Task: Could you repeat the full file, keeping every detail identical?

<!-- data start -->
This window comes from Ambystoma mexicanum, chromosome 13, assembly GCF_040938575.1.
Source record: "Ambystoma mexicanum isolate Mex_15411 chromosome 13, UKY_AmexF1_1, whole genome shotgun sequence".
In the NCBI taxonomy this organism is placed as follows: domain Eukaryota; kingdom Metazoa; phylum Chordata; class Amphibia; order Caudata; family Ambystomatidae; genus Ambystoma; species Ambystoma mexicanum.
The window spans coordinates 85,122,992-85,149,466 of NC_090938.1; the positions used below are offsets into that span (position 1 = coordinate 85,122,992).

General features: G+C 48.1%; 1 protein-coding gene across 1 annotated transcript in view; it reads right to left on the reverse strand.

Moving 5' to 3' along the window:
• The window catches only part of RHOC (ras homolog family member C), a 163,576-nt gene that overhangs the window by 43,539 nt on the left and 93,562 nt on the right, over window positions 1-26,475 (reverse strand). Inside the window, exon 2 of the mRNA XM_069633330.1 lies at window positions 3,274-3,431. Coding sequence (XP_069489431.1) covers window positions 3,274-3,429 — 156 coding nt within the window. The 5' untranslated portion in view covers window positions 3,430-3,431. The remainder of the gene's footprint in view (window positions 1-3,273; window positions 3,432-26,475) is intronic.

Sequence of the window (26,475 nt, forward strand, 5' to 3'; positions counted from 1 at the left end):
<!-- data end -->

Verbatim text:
This window comes from Ambystoma mexicanum, chromosome 13, assembly GCF_040938575.1.
Source record: "Ambystoma mexicanum isolate Mex_15411 chromosome 13, UKY_AmexF1_1, whole genome shotgun sequence".
In the NCBI taxonomy this organism is placed as follows: domain Eukaryota; kingdom Metazoa; phylum Chordata; class Amphibia; order Caudata; family Ambystomatidae; genus Ambystoma; species Ambystoma mexicanum.
The window spans coordinates 85,122,992-85,149,466 of NC_090938.1; the positions used below are offsets into that span (position 1 = coordinate 85,122,992).

General features: G+C 48.1%; 1 protein-coding gene across 1 annotated transcript in view; it reads right to left on the reverse strand.

Moving 5' to 3' along the window:
• The window catches only part of RHOC (ras homolog family member C), a 163,576-nt gene that overhangs the window by 43,539 nt on the left and 93,562 nt on the right, over window positions 1-26,475 (reverse strand). Inside the window, exon 2 of the mRNA XM_069633330.1 lies at window positions 3,274-3,431. Coding sequence (XP_069489431.1) covers window positions 3,274-3,429 — 156 coding nt within the window. The 5' untranslated portion in view covers window positions 3,430-3,431. The remainder of the gene's footprint in view (window positions 1-3,273; window positions 3,432-26,475) is intronic.

Sequence of the window (26,475 nt, forward strand, 5' to 3'; positions counted from 1 at the left end):